Newly-activist students who survived the mass shooting in a Florida high school last week are asking for a fresh ban on assault weapons.
The White House deferred comment on assault weapons.
Bump stocks, which investigators found on the array of guns in the Las Vegas shooting that killed 58, are devices that make semi-automatic rifles mimic fully automatic weapons. Historically they were known primarily as a range toy, an accessory popular with gun nerds who post shooting videos on YouTube. Experts said the device had no self-defense value, since it is impossible to fire guns with any accuracy when using a bump stock.
Under the Obama administration, the Justice Department’s Bureau of Alcohol, Tobacco and Firearms ruled that bump stocks did not meet the legal definition of a device that could be regulated under the 1934 National Firearms Act, which strictly regulates machine guns and other especially dangerous weapons. That could change with the new Trump directive.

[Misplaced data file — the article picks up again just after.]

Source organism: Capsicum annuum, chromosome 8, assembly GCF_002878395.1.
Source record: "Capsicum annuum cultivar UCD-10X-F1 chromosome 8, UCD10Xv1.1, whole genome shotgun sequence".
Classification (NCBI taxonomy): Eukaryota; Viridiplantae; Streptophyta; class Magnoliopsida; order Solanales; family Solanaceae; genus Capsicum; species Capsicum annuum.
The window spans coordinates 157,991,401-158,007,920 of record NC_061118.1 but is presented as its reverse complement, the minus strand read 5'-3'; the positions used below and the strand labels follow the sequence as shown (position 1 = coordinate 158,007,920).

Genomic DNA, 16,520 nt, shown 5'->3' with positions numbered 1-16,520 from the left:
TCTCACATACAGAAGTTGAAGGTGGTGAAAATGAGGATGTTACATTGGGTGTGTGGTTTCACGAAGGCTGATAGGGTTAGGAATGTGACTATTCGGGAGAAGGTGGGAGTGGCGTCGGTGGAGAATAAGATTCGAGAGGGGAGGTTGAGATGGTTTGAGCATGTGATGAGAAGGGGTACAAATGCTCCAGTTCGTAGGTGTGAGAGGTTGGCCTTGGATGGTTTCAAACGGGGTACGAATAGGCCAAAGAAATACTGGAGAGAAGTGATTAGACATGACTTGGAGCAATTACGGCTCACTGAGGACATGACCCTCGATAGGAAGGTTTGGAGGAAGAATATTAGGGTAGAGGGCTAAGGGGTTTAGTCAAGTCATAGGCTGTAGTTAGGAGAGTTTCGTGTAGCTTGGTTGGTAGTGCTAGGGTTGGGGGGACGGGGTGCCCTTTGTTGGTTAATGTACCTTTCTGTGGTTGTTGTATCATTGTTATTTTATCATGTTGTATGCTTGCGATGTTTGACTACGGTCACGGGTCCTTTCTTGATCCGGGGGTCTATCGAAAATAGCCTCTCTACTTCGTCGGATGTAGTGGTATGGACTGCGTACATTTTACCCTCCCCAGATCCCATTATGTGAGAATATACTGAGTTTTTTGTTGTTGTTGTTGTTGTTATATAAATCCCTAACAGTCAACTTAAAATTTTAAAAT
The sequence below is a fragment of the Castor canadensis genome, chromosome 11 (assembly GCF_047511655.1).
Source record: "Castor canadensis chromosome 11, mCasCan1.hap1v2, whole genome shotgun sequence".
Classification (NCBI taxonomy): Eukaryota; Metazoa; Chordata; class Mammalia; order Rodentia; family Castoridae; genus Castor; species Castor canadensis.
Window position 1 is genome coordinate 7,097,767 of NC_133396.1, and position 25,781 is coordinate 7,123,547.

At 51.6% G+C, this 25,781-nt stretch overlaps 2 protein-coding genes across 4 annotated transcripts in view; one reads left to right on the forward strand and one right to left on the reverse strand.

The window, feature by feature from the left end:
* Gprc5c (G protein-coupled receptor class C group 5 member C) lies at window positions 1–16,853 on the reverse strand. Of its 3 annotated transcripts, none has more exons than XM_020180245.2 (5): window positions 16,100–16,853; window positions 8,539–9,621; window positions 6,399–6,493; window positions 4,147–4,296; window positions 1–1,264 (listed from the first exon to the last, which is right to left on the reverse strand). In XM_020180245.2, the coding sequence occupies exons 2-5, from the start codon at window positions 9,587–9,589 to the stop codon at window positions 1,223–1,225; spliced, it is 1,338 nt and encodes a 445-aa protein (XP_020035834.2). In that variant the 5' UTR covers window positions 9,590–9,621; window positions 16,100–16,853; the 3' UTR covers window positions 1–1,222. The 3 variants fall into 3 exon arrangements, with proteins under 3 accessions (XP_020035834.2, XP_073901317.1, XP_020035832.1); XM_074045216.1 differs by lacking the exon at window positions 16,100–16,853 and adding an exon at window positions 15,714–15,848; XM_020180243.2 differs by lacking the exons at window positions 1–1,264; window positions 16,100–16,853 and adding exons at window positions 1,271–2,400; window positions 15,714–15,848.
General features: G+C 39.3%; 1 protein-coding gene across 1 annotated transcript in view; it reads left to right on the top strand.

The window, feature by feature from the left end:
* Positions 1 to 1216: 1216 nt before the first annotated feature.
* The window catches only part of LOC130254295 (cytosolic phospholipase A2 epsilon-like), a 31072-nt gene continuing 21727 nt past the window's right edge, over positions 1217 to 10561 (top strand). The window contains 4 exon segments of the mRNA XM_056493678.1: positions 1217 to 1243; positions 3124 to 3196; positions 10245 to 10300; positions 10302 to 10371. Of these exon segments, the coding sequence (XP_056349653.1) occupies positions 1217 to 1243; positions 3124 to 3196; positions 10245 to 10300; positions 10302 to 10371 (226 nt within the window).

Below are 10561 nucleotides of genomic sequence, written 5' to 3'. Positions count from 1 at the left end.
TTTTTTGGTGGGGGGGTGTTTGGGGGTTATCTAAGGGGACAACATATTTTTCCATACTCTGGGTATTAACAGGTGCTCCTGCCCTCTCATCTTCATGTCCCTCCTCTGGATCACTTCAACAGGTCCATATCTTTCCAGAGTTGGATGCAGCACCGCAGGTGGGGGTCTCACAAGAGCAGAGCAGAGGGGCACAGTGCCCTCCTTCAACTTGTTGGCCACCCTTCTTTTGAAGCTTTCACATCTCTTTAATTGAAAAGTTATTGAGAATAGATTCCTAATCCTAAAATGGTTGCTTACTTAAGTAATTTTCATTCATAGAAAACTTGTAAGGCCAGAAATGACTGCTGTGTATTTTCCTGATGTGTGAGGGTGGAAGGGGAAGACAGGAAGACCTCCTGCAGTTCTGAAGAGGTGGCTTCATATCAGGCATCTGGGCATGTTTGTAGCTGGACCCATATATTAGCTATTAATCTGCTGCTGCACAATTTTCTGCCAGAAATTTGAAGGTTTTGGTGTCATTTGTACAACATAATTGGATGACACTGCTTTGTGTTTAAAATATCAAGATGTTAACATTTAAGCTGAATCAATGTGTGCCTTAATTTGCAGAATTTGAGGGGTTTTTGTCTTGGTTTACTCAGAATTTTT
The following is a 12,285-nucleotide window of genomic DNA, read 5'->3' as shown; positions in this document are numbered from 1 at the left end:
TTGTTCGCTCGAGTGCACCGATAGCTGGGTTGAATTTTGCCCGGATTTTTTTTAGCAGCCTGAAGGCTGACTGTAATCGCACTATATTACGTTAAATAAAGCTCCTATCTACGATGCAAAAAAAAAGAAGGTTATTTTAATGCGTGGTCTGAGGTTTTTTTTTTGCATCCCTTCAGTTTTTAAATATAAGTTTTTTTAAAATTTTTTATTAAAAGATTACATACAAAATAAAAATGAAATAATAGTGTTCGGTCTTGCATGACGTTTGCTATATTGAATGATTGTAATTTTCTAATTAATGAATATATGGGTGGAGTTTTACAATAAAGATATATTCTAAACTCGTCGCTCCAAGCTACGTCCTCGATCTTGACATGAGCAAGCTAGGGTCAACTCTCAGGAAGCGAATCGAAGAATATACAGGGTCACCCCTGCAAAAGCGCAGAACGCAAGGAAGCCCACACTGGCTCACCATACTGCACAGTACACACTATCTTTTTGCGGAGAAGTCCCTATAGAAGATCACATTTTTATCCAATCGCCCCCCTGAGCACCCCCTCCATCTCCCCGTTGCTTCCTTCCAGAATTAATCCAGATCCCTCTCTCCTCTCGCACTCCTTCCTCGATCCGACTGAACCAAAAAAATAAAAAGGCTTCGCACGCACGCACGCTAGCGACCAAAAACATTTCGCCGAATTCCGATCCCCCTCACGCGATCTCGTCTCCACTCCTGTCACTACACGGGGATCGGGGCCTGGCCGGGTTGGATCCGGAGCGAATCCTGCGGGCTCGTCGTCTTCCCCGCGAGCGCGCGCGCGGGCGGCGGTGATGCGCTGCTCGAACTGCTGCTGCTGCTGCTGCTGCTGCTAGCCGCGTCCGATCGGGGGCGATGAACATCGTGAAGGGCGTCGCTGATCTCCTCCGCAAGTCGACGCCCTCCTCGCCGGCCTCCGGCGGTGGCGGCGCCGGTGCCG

While the National Rifle Association expressed early willingness to regulate bump stocks more strictly, some grassroots gun rights activists have rallied to protect the devices and garner public support, according to an analysis of 32,000 public comments by The Trace.
Meanwhile, the nation’s background check system for gun sales has repeatedly failed to block dangerous people from buying guns. At least three men who went on to commit high-profile mass shootings should have been barred by law from buying guns, but got them anyway because of background check system failures.